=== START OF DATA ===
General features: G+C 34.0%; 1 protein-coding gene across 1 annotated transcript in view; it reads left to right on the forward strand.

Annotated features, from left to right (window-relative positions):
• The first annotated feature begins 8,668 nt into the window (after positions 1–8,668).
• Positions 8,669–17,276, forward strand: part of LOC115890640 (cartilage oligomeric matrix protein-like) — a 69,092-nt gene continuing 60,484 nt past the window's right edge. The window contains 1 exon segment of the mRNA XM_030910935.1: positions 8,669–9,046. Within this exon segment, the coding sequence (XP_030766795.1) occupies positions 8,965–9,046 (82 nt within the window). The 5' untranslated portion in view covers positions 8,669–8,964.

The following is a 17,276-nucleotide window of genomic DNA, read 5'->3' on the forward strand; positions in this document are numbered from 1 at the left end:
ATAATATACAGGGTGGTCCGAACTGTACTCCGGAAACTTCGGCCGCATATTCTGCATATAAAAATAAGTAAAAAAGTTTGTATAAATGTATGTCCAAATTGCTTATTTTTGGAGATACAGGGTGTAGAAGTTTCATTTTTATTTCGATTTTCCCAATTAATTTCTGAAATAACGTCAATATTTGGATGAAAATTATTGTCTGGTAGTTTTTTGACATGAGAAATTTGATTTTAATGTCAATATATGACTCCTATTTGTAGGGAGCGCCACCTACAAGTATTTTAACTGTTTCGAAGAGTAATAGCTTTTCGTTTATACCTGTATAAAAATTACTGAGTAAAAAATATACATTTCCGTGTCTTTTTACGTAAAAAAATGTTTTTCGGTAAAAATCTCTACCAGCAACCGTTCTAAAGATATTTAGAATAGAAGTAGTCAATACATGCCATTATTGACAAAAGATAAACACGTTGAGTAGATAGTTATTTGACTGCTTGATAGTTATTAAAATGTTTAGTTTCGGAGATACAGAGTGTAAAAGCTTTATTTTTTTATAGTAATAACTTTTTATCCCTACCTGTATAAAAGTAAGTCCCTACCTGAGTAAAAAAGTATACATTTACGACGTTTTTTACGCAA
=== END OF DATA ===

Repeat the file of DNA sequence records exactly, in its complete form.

General features: G+C 34.0%; 1 protein-coding gene across 1 annotated transcript in view; it reads left to right on the forward strand.

Annotated features, from left to right (window-relative positions):
• The first annotated feature begins 8,668 nt into the window (after positions 1–8,668).
• Positions 8,669–17,276, forward strand: part of LOC115890640 (cartilage oligomeric matrix protein-like) — a 69,092-nt gene continuing 60,484 nt past the window's right edge. The window contains 1 exon segment of the mRNA XM_030910935.1: positions 8,669–9,046. Within this exon segment, the coding sequence (XP_030766795.1) occupies positions 8,965–9,046 (82 nt within the window). The 5' untranslated portion in view covers positions 8,669–8,964.

The following is a 17,276-nucleotide window of genomic DNA, read 5'->3' on the forward strand; positions in this document are numbered from 1 at the left end:
ATAATATACAGGGTGGTCCGAACTGTACTCCGGAAACTTCGGCCGCATATTCTGCATATAAAAATAAGTAAAAAAGTTTGTATAAATGTATGTCCAAATTGCTTATTTTTGGAGATACAGGGTGTAGAAGTTTCATTTTTATTTCGATTTTCCCAATTAATTTCTGAAATAACGTCAATATTTGGATGAAAATTATTGTCTGGTAGTTTTTTGACATGAGAAATTTGATTTTAATGTCAATATATGACTCCTATTTGTAGGGAGCGCCACCTACAAGTATTTTAACTGTTTCGAAGAGTAATAGCTTTTCGTTTATACCTGTATAAAAATTACTGAGTAAAAAATATACATTTCCGTGTCTTTTTACGTAAAAAAATGTTTTTCGGTAAAAATCTCTACCAGCAACCGTTCTAAAGATATTTAGAATAGAAGTAGTCAATACATGCCATTATTGACAAAAGATAAACACGTTGAGTAGATAGTTATTTGACTGCTTGATAGTTATTAAAATGTTTAGTTTCGGAGATACAGAGTGTAAAAGCTTTATTTTTTTATAGTAATAACTTTTTATCCCTACCTGTATAAAAGTAAGTCCCTACCTGAGTAAAAAAGTATACATTTACGACGTTTTTTACGCAA